A press release from FaceTime Communications stopped me cold today. They were promoting their ability to archive, track, and manage electronic communications such as emails, instant messages, and web conferences to comply with new provisions of the Federal Rules of Civil Procedure that went into effect this month.
This is all new information to me, so I set out to do some research. The Federal Rules of Civil Procedure apparently govern the way that federal courts conduct civil (non-criminal) trials. They try to make sure that similar cases are treated similarly by the courts. Procedures cover what information is received by the judge or jury, how that information is to be presented, and by what standards of proof the information will be judged (thank you to Cornell Law School's Wex legal learning site!).
The new amendments referenced in FaceTime's release apply to Federal Rules of Civil Procedure, Rule 26: General Provisions Governing Discovery; Duty of Disclosure. In short, companies have an obligation to proactively provide any and all documents in their possession that could be germane to a court case. The new amendments clarify that "documents" include electronic communications. But in trying to read through the legal gobbledygook of the rule text, I couldn't find anything that explicitly included or excluded webcasts and webinars.
I found a nice article by Jennifer Schiff from last month that tried to lay out the big issues in more friendly terminology. Unfortunately Ms. Schiff concentrates on email (which is obviously the big ticket item as far as most corporate communications are concerned).
I think it is thoroughly possible for the content of a public or private webcast, web conference, or webinar to fall under the discovery provisions of the rule. This is particularly true if you made a recording of the web conference at any time. Then getting rid of the recording could be seen as an attempt to avoid discovery in a case where it was relevant. This brings up interesting implications for producers of web conferences.
First, if you are using a vendor that requires recordings to be stored on their servers and can't provide a permanent file to you, you may be in trouble. You are supposed to keep these electronic documents available and accessible if called upon in a case.
Second, the storage space requirements for recorded webinars are massively greater than storing a bunch of text communications such as email or instant message logs. If your company does a lot of webcasts over time, it may be more cost effective to hire a service to create hardcopy transcripts of the audio track and just save those. From my reading of the rule, transcripts of vocal communications are acceptable.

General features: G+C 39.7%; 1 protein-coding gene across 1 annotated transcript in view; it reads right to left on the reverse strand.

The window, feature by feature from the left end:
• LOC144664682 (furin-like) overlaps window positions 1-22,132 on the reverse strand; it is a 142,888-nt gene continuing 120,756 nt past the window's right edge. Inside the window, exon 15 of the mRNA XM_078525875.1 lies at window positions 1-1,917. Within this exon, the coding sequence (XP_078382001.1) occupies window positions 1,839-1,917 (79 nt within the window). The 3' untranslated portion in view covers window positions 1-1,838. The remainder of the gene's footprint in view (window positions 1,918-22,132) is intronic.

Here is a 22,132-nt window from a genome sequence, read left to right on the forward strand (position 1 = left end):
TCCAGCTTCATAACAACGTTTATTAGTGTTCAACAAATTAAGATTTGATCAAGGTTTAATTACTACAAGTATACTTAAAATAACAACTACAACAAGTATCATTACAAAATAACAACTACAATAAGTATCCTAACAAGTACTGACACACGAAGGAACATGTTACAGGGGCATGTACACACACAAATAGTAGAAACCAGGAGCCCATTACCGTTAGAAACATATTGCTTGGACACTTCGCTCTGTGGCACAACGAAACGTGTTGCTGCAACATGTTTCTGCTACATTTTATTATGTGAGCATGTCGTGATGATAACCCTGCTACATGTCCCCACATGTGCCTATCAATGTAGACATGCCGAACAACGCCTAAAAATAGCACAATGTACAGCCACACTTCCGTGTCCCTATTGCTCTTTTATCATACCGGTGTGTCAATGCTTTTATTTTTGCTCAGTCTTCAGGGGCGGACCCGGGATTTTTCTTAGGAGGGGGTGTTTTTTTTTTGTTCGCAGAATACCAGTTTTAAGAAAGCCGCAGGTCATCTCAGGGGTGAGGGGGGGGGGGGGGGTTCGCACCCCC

I am no lawyer, and nothing in this blog posting should be taken as legal advice. I'm still fuzzy on the practical details myself. But if you are a moderately large company that faces the common problem of dealing with civil lawsuits and you produce webcasts, you'd better ask your corporate attorney what s/he thinks!
PS: Think the problem is academic? Check out this astonishing statistic from Ms. Schiff's article:
According to a recent report by the Business Performance Management Forum and AXS-One Inc., 36.4 percent of the senior executives and subject matter experts interviewed said their companies had no technologies or policies in place to manage a legal discovery order involving electronic records. Even more troubling, 33 percent said they had no corporate policy in place covering electronic records management in general — and 20 percent didn't know if they even had a policy.
Here's another troubling set of statistics: an October 2005 study by law firm Fulbright & Jaworski revealed that companies with at least $1 billion in annual revenue are engaged in an average of 147 lawsuits simultaneously, while companies with average revenues under $1 billion were juggling 37 lawsuits at any given time.
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